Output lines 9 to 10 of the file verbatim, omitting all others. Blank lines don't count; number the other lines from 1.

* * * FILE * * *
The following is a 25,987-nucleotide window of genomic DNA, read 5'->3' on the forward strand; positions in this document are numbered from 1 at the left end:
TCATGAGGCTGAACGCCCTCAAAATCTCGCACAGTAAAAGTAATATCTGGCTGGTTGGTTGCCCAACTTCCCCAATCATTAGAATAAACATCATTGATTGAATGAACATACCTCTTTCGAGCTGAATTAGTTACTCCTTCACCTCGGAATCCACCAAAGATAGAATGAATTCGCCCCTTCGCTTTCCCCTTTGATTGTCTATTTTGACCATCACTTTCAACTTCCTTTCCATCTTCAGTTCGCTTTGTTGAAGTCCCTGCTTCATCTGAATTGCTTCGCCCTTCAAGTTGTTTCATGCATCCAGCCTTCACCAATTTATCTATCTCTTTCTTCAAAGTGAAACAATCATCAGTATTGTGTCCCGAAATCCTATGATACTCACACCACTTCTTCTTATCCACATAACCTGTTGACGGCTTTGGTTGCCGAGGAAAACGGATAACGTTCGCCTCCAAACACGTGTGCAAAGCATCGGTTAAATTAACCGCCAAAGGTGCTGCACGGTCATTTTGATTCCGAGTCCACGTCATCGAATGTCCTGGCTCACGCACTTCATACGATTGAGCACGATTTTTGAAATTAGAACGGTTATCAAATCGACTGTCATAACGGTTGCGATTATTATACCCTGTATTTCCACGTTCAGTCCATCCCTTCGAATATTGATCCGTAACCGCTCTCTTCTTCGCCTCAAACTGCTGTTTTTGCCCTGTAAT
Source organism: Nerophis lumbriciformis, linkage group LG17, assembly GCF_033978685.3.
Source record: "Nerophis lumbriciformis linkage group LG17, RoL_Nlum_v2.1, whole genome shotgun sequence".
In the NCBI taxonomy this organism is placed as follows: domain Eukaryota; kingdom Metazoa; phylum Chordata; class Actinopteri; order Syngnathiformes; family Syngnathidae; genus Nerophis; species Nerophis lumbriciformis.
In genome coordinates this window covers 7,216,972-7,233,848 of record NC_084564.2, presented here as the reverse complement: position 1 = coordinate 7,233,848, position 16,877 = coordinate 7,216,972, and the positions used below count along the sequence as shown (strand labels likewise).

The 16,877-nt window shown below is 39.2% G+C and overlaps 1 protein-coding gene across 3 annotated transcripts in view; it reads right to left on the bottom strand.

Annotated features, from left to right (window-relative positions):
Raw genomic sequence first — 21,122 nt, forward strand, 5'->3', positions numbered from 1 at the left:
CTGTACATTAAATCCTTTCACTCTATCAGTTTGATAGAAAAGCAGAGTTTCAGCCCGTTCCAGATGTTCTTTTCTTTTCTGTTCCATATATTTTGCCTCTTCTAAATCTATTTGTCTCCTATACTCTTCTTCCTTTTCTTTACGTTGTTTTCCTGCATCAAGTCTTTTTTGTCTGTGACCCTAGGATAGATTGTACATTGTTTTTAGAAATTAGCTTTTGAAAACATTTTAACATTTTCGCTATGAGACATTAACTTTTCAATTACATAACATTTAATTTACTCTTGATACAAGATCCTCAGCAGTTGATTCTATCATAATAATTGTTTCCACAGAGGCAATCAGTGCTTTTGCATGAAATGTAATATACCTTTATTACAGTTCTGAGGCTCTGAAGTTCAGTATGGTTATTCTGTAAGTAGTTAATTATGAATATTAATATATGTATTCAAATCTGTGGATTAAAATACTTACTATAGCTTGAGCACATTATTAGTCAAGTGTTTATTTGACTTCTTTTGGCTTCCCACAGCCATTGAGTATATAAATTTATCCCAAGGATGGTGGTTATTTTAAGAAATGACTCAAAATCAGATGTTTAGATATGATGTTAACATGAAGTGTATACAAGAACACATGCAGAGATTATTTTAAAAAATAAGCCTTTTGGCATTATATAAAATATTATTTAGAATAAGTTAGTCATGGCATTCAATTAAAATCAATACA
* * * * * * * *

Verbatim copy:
Raw genomic sequence first — 21,122 nt, forward strand, 5'->3', positions numbered from 1 at the left:
CTGTACATTAAATCCTTTCACTCTATCAGTTTGATAGAAAAGCAGAGTTTCAGCCCGTTCCAGATGTTCTTTTCTTTTCTGTTCCATATATTTTGCCTCTTCTAAATCTATTTGTCTCCTATACTCTTCTTCCTTTTCTTTACGTTGTTTTCCTGCATCAAGTCTTTTTTGTCTGTGACCCTAGGATAGATTGTACATTGTTTTTAGAAATTAGCTTTTGAAAACATTTTAACATTTTCGCTATGAGACATTAACTTTTCAATTACATAACATTTAATTTACTCTTGATACAAGATCCTCAGCAGTTGATTCTATCATAATAATTGTTTCCACAGAGGCAATCAGTGCTTTTGCATGAAATGTAATATACCTTTATTACAGTTCTGAGGCTCTGAAGTTCAGTATGGTTATTCTGTAAGTAGTTAATTATGAATATTAATATATGTATTCAAATCTGTGGATTAAAATACTTACTATAGCTTGAGCACATTATTAGTCAAGTGTTTATTTGACTTCTTTTGGCTTCCCACAGCCATTGAGTATATAAATTTATCCCAAGGATGGTGGTTATTTTAAGAAATGACTCAAAATCAGATGTTTAGATATGATGTTAACATGAAGTGTATACAAGAACACATGCAGAGATTATTTTAAAAAATAAGCCTTTTGGCATTATATAAAATATTATTTAGAATAAGTTAGTCATGGCATTCAATTAAAATCAATACA